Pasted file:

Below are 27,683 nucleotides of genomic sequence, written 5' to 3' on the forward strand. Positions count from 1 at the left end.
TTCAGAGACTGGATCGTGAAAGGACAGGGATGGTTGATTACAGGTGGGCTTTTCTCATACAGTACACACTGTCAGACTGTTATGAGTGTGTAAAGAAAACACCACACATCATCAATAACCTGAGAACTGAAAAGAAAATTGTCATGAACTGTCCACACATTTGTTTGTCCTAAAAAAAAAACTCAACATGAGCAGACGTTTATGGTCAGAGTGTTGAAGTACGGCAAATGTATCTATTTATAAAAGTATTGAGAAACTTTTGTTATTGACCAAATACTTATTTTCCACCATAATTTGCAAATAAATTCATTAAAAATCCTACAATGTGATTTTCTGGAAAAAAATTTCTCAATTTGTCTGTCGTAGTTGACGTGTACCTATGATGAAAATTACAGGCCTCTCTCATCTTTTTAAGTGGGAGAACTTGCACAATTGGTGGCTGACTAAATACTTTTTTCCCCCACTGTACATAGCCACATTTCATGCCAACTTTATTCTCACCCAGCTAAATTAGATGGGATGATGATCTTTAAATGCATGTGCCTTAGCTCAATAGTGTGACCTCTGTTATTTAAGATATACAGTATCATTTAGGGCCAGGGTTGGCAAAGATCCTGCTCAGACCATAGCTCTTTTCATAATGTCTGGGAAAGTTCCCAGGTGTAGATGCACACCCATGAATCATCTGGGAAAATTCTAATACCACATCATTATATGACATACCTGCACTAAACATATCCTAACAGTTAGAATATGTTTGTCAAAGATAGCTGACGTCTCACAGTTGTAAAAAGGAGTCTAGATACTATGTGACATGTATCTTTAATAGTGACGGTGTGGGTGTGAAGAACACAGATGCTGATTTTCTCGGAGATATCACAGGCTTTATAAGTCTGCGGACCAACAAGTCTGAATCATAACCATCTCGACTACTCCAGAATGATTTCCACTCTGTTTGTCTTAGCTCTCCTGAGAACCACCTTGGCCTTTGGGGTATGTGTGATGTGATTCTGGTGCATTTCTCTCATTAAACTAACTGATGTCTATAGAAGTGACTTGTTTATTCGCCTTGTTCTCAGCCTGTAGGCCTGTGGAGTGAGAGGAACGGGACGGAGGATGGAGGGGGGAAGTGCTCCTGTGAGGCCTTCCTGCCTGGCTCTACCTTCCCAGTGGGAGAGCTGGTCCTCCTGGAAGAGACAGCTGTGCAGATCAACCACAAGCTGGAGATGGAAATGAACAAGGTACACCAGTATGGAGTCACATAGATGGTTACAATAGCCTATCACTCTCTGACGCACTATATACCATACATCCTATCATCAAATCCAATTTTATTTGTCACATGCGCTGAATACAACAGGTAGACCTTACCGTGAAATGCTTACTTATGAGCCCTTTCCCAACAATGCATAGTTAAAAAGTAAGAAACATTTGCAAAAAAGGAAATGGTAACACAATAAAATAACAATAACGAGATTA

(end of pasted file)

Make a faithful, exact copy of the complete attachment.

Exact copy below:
Below are 27,683 nucleotides of genomic sequence, written 5' to 3' on the forward strand. Positions count from 1 at the left end.
TTCAGAGACTGGATCGTGAAAGGACAGGGATGGTTGATTACAGGTGGGCTTTTCTCATACAGTACACACTGTCAGACTGTTATGAGTGTGTAAAGAAAACACCACACATCATCAATAACCTGAGAACTGAAAAGAAAATTGTCATGAACTGTCCACACATTTGTTTGTCCTAAAAAAAAAACTCAACATGAGCAGACGTTTATGGTCAGAGTGTTGAAGTACGGCAAATGTATCTATTTATAAAAGTATTGAGAAACTTTTGTTATTGACCAAATACTTATTTTCCACCATAATTTGCAAATAAATTCATTAAAAATCCTACAATGTGATTTTCTGGAAAAAAATTTCTCAATTTGTCTGTCGTAGTTGACGTGTACCTATGATGAAAATTACAGGCCTCTCTCATCTTTTTAAGTGGGAGAACTTGCACAATTGGTGGCTGACTAAATACTTTTTTCCCCCACTGTACATAGCCACATTTCATGCCAACTTTATTCTCACCCAGCTAAATTAGATGGGATGATGATCTTTAAATGCATGTGCCTTAGCTCAATAGTGTGACCTCTGTTATTTAAGATATACAGTATCATTTAGGGCCAGGGTTGGCAAAGATCCTGCTCAGACCATAGCTCTTTTCATAATGTCTGGGAAAGTTCCCAGGTGTAGATGCACACCCATGAATCATCTGGGAAAATTCTAATACCACATCATTATATGACATACCTGCACTAAACATATCCTAACAGTTAGAATATGTTTGTCAAAGATAGCTGACGTCTCACAGTTGTAAAAAGGAGTCTAGATACTATGTGACATGTATCTTTAATAGTGACGGTGTGGGTGTGAAGAACACAGATGCTGATTTTCTCGGAGATATCACAGGCTTTATAAGTCTGCGGACCAACAAGTCTGAATCATAACCATCTCGACTACTCCAGAATGATTTCCACTCTGTTTGTCTTAGCTCTCCTGAGAACCACCTTGGCCTTTGGGGTATGTGTGATGTGATTCTGGTGCATTTCTCTCATTAAACTAACTGATGTCTATAGAAGTGACTTGTTTATTCGCCTTGTTCTCAGCCTGTAGGCCTGTGGAGTGAGAGGAACGGGACGGAGGATGGAGGGGGGAAGTGCTCCTGTGAGGCCTTCCTGCCTGGCTCTACCTTCCCAGTGGGAGAGCTGGTCCTCCTGGAAGAGACAGCTGTGCAGATCAACCACAAGCTGGAGATGGAAATGAACAAGGTACACCAGTATGGAGTCACATAGATGGTTACAATAGCCTATCACTCTCTGACGCACTATATACCATACATCCTATCATCAAATCCAATTTTATTTGTCACATGCGCTGAATACAACAGGTAGACCTTACCGTGAAATGCTTACTTATGAGCCCTTTCCCAACAATGCATAGTTAAAAAGTAAGAAACATTTGCAAAAAAGGAAATGGTAACACAATAAAATAACAATAACGAGATTA